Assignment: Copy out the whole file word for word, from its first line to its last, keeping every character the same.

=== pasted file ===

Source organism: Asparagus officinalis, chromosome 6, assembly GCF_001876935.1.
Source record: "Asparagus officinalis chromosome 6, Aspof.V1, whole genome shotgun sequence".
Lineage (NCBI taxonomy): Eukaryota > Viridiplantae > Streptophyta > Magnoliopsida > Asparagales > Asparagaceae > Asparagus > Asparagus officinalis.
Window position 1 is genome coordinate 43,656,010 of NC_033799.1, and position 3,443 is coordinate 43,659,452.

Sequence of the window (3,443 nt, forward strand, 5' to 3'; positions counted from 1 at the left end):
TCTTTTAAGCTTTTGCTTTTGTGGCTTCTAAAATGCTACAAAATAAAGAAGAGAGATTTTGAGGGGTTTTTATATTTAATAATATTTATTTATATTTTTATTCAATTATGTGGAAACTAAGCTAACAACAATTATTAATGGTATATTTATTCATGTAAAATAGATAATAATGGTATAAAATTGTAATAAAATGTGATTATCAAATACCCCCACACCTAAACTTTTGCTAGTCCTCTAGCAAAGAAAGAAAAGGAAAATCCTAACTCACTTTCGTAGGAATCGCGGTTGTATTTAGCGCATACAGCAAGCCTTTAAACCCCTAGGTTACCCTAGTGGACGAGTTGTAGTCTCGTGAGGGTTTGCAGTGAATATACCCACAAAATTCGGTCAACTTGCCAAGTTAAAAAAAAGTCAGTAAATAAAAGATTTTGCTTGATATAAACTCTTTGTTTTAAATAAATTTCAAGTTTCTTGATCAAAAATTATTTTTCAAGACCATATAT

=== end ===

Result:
Source organism: Asparagus officinalis, chromosome 6, assembly GCF_001876935.1.
Source record: "Asparagus officinalis chromosome 6, Aspof.V1, whole genome shotgun sequence".
Lineage (NCBI taxonomy): Eukaryota > Viridiplantae > Streptophyta > Magnoliopsida > Asparagales > Asparagaceae > Asparagus > Asparagus officinalis.
Window position 1 is genome coordinate 43,656,010 of NC_033799.1, and position 3,443 is coordinate 43,659,452.

Sequence of the window (3,443 nt, forward strand, 5' to 3'; positions counted from 1 at the left end):
TCTTTTAAGCTTTTGCTTTTGTGGCTTCTAAAATGCTACAAAATAAAGAAGAGAGATTTTGAGGGGTTTTTATATTTAATAATATTTATTTATATTTTTATTCAATTATGTGGAAACTAAGCTAACAACAATTATTAATGGTATATTTATTCATGTAAAATAGATAATAATGGTATAAAATTGTAATAAAATGTGATTATCAAATACCCCCACACCTAAACTTTTGCTAGTCCTCTAGCAAAGAAAGAAAAGGAAAATCCTAACTCACTTTCGTAGGAATCGCGGTTGTATTTAGCGCATACAGCAAGCCTTTAAACCCCTAGGTTACCCTAGTGGACGAGTTGTAGTCTCGTGAGGGTTTGCAGTGAATATACCCACAAAATTCGGTCAACTTGCCAAGTTAAAAAAAAGTCAGTAAATAAAAGATTTTGCTTGATATAAACTCTTTGTTTTAAATAAATTTCAAGTTTCTTGATCAAAAATTATTTTTCAAGACCATATAT